The Distribution of Gases in the Coma of Comet 67P/Churyumov

46th Lunar and Planetary Science Conference (2015)
FROM ROSETTA MEASUREMENTS. M.R. Combi1, N. Fougere1, V. Tenishev1, A. Bieler1, K. Altwegg2, J.J.
Bérthelier3 , J. De Keyser4, B. Fiethe5 , S. A. Fuselier6, T.I. Gombosi1, K.C. Hansen1, M. Hässig6,, Z. Huang1, X.
Jia1, M. Rubin2, G. Toth1, Y. Shou1, C.-Y. Tzou2, and the Rosetta ROSINA Science Team. 1Department of Atmospheric, Oceanic and Space Science, Unibersity of Michigan, Ann Arbor, MI, 2Physikalisches
Institut, University of Bern, Sidlerstr. 5, CH-3012 Bern, Switzerland, Belgian Institute for Space Aeronomy,
LATMOS/IPSL-CNRS-UPMC-UVSQ, 4 Avenue de Neptune F-94100 SAINT-MAUR, France, BIRA-IASB,
Ringlaan 3, B-1180 Brussels, Belgium, Institute of Computer and Network Engineering (IDA), TU Braunschweig,
Hans-Sommer-Straße 66, D-38106 Braunschweig, Germany, Southwest Research Institute, 6220 Culebra Rd., San
Antonio, TX 78238, USA..
Introduction: Since its orbit insertion around
comet 67P/Churyumov-Gerasimenko (CG), the Rosetta spacecraft has revealed invaluable information regarding the cometary coma environment. The extended
period of observation enables a relatively extensive
spatial and temporal coverage of comet CG’s coma,
which showed distinct distributions for different species and activity on the surface in response to solar
illumination as the nucleus rotates.
Here we introduce the latest advances of a fully 3D
kinetic model performed with the Direct Simulation
Monte-Carlo approach applied to the cometary coma
(Combi 1996) to the H2O, CO, and CO2 coma of comet
CG using the Adaptive Mesh Particle Simulator code
with the Rosetta nucleus shape. The model allows the
description of the full coma of comet CG including the
regions where collisions cannot maintain a flow that
can be described by a fluid. The model is constrained
by Rosetta observations giving clues regarding the gas
release of the different species and the distribution of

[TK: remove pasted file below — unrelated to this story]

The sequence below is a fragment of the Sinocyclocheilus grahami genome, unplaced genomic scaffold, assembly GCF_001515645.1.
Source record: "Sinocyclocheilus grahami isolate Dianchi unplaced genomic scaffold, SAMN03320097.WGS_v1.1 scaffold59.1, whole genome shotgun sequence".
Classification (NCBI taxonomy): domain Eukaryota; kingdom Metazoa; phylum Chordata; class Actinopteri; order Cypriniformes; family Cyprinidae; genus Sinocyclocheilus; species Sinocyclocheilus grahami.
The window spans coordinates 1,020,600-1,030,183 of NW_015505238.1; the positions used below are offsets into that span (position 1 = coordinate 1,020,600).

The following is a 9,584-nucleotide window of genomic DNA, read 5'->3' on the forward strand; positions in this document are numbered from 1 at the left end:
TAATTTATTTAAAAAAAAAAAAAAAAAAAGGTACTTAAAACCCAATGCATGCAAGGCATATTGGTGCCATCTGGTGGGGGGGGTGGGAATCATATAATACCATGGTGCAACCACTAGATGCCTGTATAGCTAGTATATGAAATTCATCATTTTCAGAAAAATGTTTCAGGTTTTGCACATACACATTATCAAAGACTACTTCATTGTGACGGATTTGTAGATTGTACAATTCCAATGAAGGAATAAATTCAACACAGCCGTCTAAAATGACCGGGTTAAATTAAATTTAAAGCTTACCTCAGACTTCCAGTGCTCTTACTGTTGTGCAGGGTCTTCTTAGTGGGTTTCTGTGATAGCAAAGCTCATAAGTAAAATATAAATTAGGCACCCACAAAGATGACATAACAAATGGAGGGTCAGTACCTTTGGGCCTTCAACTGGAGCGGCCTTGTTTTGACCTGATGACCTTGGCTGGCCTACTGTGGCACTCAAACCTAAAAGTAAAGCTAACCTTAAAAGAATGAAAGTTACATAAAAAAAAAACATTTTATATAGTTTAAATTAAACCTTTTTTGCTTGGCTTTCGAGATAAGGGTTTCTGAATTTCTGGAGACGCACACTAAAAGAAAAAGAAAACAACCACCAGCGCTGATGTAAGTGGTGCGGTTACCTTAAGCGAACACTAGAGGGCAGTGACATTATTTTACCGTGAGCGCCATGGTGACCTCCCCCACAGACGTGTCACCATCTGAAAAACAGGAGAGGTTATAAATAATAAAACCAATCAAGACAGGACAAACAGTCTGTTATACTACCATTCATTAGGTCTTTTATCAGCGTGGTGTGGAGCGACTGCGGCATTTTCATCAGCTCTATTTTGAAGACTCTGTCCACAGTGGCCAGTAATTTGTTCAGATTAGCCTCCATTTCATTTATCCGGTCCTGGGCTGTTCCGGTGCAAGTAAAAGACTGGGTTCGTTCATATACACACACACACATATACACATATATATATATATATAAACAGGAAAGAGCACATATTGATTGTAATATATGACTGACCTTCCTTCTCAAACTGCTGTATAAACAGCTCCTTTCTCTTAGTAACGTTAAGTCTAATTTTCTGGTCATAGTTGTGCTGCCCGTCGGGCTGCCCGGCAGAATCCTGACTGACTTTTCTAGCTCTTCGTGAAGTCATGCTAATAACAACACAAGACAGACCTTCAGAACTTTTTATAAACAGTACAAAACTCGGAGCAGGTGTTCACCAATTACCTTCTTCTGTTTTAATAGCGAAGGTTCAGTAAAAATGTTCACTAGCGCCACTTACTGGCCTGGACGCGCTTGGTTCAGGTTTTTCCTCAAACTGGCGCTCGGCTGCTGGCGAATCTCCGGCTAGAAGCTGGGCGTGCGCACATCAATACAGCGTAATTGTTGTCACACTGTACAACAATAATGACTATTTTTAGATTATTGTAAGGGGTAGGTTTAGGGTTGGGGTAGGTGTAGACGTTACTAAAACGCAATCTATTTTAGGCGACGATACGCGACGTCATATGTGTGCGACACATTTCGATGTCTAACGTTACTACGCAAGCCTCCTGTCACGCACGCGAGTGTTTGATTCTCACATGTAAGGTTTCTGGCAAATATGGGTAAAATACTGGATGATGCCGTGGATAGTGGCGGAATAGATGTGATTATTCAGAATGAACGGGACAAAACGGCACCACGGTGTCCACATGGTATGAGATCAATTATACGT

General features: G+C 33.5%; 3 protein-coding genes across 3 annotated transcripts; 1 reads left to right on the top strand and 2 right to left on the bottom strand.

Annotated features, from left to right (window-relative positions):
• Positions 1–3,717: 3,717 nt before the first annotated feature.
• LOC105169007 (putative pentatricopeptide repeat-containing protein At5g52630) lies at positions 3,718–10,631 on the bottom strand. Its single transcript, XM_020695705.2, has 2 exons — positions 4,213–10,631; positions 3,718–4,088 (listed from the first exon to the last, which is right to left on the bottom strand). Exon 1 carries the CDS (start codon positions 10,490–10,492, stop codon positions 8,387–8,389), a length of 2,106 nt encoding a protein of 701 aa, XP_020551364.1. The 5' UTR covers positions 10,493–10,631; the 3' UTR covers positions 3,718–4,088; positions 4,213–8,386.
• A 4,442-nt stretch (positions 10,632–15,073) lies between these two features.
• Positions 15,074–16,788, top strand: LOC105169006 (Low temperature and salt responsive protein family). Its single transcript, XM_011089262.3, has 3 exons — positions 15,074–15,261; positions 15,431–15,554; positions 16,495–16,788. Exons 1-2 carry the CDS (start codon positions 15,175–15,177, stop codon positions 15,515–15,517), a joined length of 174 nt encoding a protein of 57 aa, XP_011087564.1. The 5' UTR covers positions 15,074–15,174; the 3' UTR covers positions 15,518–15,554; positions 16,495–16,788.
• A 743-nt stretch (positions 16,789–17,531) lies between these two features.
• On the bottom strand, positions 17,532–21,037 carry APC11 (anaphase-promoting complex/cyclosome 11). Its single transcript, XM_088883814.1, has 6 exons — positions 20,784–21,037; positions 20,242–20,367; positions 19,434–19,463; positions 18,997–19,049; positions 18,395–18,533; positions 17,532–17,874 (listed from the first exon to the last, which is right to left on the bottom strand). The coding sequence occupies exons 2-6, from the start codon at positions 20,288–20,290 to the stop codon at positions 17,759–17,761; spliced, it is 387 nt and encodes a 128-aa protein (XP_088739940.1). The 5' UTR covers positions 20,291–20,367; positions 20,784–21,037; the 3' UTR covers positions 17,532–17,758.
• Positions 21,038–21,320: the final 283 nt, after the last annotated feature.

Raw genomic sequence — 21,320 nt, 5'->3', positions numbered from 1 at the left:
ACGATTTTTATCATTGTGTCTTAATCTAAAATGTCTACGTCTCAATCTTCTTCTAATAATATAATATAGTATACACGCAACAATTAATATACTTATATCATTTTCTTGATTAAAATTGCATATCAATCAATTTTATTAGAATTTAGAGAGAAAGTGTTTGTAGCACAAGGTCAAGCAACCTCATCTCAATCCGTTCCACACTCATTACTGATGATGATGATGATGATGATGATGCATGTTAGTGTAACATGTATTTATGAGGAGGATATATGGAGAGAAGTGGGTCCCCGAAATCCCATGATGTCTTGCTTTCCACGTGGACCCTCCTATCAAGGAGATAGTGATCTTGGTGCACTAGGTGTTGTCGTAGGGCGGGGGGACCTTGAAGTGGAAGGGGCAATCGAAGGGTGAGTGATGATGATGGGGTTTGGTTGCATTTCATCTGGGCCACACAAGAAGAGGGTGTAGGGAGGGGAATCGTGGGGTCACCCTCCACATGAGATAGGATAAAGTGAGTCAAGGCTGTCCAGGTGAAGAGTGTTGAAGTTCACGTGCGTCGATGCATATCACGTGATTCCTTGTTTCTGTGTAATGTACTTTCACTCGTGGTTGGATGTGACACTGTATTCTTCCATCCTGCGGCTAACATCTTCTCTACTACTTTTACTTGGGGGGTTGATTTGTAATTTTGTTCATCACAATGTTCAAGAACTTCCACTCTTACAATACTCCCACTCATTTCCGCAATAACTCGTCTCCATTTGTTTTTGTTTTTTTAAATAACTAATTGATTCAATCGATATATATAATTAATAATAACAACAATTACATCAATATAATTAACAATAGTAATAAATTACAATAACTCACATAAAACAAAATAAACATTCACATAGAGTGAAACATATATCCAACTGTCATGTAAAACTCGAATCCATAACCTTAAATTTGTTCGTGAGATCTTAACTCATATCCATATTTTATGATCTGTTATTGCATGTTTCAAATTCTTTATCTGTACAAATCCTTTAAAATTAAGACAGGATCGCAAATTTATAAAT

parent materials around the surface. This constitutes
the most advanced coma model of comet CG, which is
critical to interpret instrument data and for further mission planning.
Model Analysis: As water vapor with some fraction of other gases sublimates, it generates a cloud of
gas, ice, and other refractory materials (rocky and organic dust) ejected from the surface of the nucleus.
The ejected material produce a large and highly variable extensive dusty coma with a size that is much larger than the characteristic size of the comet’s nucleus.
During most of the Rosetta mission, the coma is under
strong non-equilibrium conditions. Kinetic models
based on solving the Boltzmann equation are the most
appropriate tools for simulating dynamics of such environments.
For simulation of the coma of 67P/ChuryumovGerasimenko we have used our Adaptive Mesh Particle Simulator (AMPS) code outlined below:
• Fully kinetic description
The evolution of the system is simulated by
tracing the model particles
• Realistic modeling of collisions in rarefied gas
• Photochemical reactions for production of the
minor species
• Two phase simulation: gas and dust in a single
model run
• Adaptive mesh with cut-cells
• Irregular nucleus shape for modeling the coma
• Variable mesh resolution to capture important
features of the dusty gas flow
• Integration with SPICE
• Built on an extended history of applications to
other tenuous planetary atmospheres and exospheres.
Cometary surface boundary conditions are based
on the models of Davidsson and Gutierrez (2004,
2005, 2006) as described by Tenishev et al. (2008,
2011, 2013) and Fougere et al. (2013). This is a longterm, on-going effort, and current progress toward understanding Rosetta measurements will be described.
References: [1] Combi, M.R. (1996) Icarus, 123,
207. [2] Davidsson, B.J.B & Gutiérrez, P. (2004) Icarus, 168, 392. [3] Davidsson, B.J.B & Gutiérrez, P.
(2005) Icarus, 176, 453. [4] Davidsson, B.J.B &
Gutiérrez, P. (2004) Icarus, 180, 224. [5] Tenishev, V.
et al. (2008) ApJ, 685, 659. [6] Tenishev, V. et al.
(2011) ApJ, 732:104. [7] Tenishev, V. et al. (2013)
Icarus, 226, 1538. [8] Fougere, N. et al. (2013) Icarus,
225, 688.
Acknowledgements: The University of Michigan
acknowledges support from the U.S. Rosetta Project
Contracts JPL-1266313 and JPL- 1266314. The University of Bern acknowledges support from the State of
Bern, the Swiss National Science Foundation and by
the European Space Agency PRODEX Program. Work
at Southwest Research institute was supported by subcontract #1496541 from the Jet Propulsion Laboratory
and under NASA prime contract NNX148F71G. Work
at BIRA-IASB was supported by the Belgian Science
Policy Office via PRODEX/ROSINA PEA 90020.
46th Lunar and Planetary Science Conference (2015)
Work at LATMOS was supported by CNES , and by
the European Research Council (grant no. 267255).